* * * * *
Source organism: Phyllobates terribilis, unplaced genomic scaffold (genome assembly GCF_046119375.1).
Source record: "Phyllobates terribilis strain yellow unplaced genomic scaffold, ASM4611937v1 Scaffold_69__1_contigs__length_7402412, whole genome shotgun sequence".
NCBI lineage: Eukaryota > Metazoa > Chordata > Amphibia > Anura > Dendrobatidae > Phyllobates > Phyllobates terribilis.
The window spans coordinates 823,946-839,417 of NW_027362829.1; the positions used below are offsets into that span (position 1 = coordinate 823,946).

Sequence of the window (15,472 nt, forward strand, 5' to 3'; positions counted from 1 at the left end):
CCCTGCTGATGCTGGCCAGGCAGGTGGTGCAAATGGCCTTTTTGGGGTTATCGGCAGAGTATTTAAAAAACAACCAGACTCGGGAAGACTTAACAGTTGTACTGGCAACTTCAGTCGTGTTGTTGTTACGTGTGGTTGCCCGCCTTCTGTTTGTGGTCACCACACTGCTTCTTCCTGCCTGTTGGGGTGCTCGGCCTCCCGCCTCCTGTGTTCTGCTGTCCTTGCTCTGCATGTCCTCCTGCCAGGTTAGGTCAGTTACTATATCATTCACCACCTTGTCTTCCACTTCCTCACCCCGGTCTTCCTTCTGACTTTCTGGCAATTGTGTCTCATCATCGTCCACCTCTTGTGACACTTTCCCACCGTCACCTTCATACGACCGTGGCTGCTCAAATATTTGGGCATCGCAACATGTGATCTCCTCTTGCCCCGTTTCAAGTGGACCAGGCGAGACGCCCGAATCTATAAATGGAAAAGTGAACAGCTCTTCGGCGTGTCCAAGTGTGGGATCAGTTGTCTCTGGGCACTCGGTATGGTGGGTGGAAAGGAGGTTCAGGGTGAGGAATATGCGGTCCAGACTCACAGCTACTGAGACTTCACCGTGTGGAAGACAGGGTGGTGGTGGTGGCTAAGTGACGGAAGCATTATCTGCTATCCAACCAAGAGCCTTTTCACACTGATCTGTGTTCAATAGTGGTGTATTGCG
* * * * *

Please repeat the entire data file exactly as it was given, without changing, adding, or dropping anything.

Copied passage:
Source organism: Phyllobates terribilis, unplaced genomic scaffold (genome assembly GCF_046119375.1).
Source record: "Phyllobates terribilis strain yellow unplaced genomic scaffold, ASM4611937v1 Scaffold_69__1_contigs__length_7402412, whole genome shotgun sequence".
NCBI lineage: Eukaryota > Metazoa > Chordata > Amphibia > Anura > Dendrobatidae > Phyllobates > Phyllobates terribilis.
The window spans coordinates 823,946-839,417 of NW_027362829.1; the positions used below are offsets into that span (position 1 = coordinate 823,946).

Sequence of the window (15,472 nt, forward strand, 5' to 3'; positions counted from 1 at the left end):
CCCTGCTGATGCTGGCCAGGCAGGTGGTGCAAATGGCCTTTTTGGGGTTATCGGCAGAGTATTTAAAAAACAACCAGACTCGGGAAGACTTAACAGTTGTACTGGCAACTTCAGTCGTGTTGTTGTTACGTGTGGTTGCCCGCCTTCTGTTTGTGGTCACCACACTGCTTCTTCCTGCCTGTTGGGGTGCTCGGCCTCCCGCCTCCTGTGTTCTGCTGTCCTTGCTCTGCATGTCCTCCTGCCAGGTTAGGTCAGTTACTATATCATTCACCACCTTGTCTTCCACTTCCTCACCCCGGTCTTCCTTCTGACTTTCTGGCAATTGTGTCTCATCATCGTCCACCTCTTGTGACACTTTCCCACCGTCACCTTCATACGACCGTGGCTGCTCAAATATTTGGGCATCGCAACATGTGATCTCCTCTTGCCCCGTTTCAAGTGGACCAGGCGAGACGCCCGAATCTATAAATGGAAAAGTGAACAGCTCTTCGGCGTGTCCAAGTGTGGGATCAGTTGTCTCTGGGCACTCGGTATGGTGGGTGGAAAGGAGGTTCAGGGTGAGGAATATGCGGTCCAGACTCACAGCTACTGAGACTTCACCGTGTGGAAGACAGGGTGGTGGTGGTGGCTAAGTGACGGAAGCATTATCTGCTATCCAACCAAGAGCCTTTTCACACTGATCTGTGTTCAATAGTGGTGTATTGCG